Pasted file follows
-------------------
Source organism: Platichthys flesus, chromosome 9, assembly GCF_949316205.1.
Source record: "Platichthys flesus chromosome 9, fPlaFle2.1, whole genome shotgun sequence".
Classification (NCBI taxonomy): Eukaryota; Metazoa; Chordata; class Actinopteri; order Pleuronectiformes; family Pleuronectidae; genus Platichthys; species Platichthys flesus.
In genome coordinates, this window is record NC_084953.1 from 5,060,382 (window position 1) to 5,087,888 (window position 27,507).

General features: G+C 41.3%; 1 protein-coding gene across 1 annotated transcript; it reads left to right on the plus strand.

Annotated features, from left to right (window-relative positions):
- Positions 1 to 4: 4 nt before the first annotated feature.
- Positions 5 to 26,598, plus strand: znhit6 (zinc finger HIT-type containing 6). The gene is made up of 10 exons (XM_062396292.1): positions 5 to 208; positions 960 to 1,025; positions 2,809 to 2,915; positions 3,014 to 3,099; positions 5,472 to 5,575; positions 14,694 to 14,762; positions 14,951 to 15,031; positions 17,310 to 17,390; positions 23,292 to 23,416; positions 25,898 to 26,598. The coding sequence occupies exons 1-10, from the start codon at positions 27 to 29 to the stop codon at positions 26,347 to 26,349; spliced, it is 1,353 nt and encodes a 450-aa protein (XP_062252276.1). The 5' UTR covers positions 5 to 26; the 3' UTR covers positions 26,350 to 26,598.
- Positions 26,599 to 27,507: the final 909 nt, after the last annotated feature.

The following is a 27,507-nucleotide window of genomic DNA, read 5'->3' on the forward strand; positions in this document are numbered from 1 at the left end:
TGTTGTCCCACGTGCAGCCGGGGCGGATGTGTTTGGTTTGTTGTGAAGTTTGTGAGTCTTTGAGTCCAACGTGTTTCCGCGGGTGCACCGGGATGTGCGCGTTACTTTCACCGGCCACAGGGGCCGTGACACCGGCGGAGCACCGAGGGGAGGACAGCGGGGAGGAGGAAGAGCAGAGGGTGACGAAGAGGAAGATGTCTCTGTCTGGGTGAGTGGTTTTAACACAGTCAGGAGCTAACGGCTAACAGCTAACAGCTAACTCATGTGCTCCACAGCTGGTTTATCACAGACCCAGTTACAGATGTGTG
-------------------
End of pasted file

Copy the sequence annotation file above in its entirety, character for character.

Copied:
Source organism: Platichthys flesus, chromosome 9, assembly GCF_949316205.1.
Source record: "Platichthys flesus chromosome 9, fPlaFle2.1, whole genome shotgun sequence".
Classification (NCBI taxonomy): Eukaryota; Metazoa; Chordata; class Actinopteri; order Pleuronectiformes; family Pleuronectidae; genus Platichthys; species Platichthys flesus.
In genome coordinates, this window is record NC_084953.1 from 5,060,382 (window position 1) to 5,087,888 (window position 27,507).

General features: G+C 41.3%; 1 protein-coding gene across 1 annotated transcript; it reads left to right on the plus strand.

Annotated features, from left to right (window-relative positions):
- Positions 1 to 4: 4 nt before the first annotated feature.
- Positions 5 to 26,598, plus strand: znhit6 (zinc finger HIT-type containing 6). The gene is made up of 10 exons (XM_062396292.1): positions 5 to 208; positions 960 to 1,025; positions 2,809 to 2,915; positions 3,014 to 3,099; positions 5,472 to 5,575; positions 14,694 to 14,762; positions 14,951 to 15,031; positions 17,310 to 17,390; positions 23,292 to 23,416; positions 25,898 to 26,598. The coding sequence occupies exons 1-10, from the start codon at positions 27 to 29 to the stop codon at positions 26,347 to 26,349; spliced, it is 1,353 nt and encodes a 450-aa protein (XP_062252276.1). The 5' UTR covers positions 5 to 26; the 3' UTR covers positions 26,350 to 26,598.
- Positions 26,599 to 27,507: the final 909 nt, after the last annotated feature.

The following is a 27,507-nucleotide window of genomic DNA, read 5'->3' on the forward strand; positions in this document are numbered from 1 at the left end:
TGTTGTCCCACGTGCAGCCGGGGCGGATGTGTTTGGTTTGTTGTGAAGTTTGTGAGTCTTTGAGTCCAACGTGTTTCCGCGGGTGCACCGGGATGTGCGCGTTACTTTCACCGGCCACAGGGGCCGTGACACCGGCGGAGCACCGAGGGGAGGACAGCGGGGAGGAGGAAGAGCAGAGGGTGACGAAGAGGAAGATGTCTCTGTCTGGGTGAGTGGTTTTAACACAGTCAGGAGCTAACGGCTAACAGCTAACAGCTAACTCATGTGCTCCACAGCTGGTTTATCACAGACCCAGTTACAGATGTGTG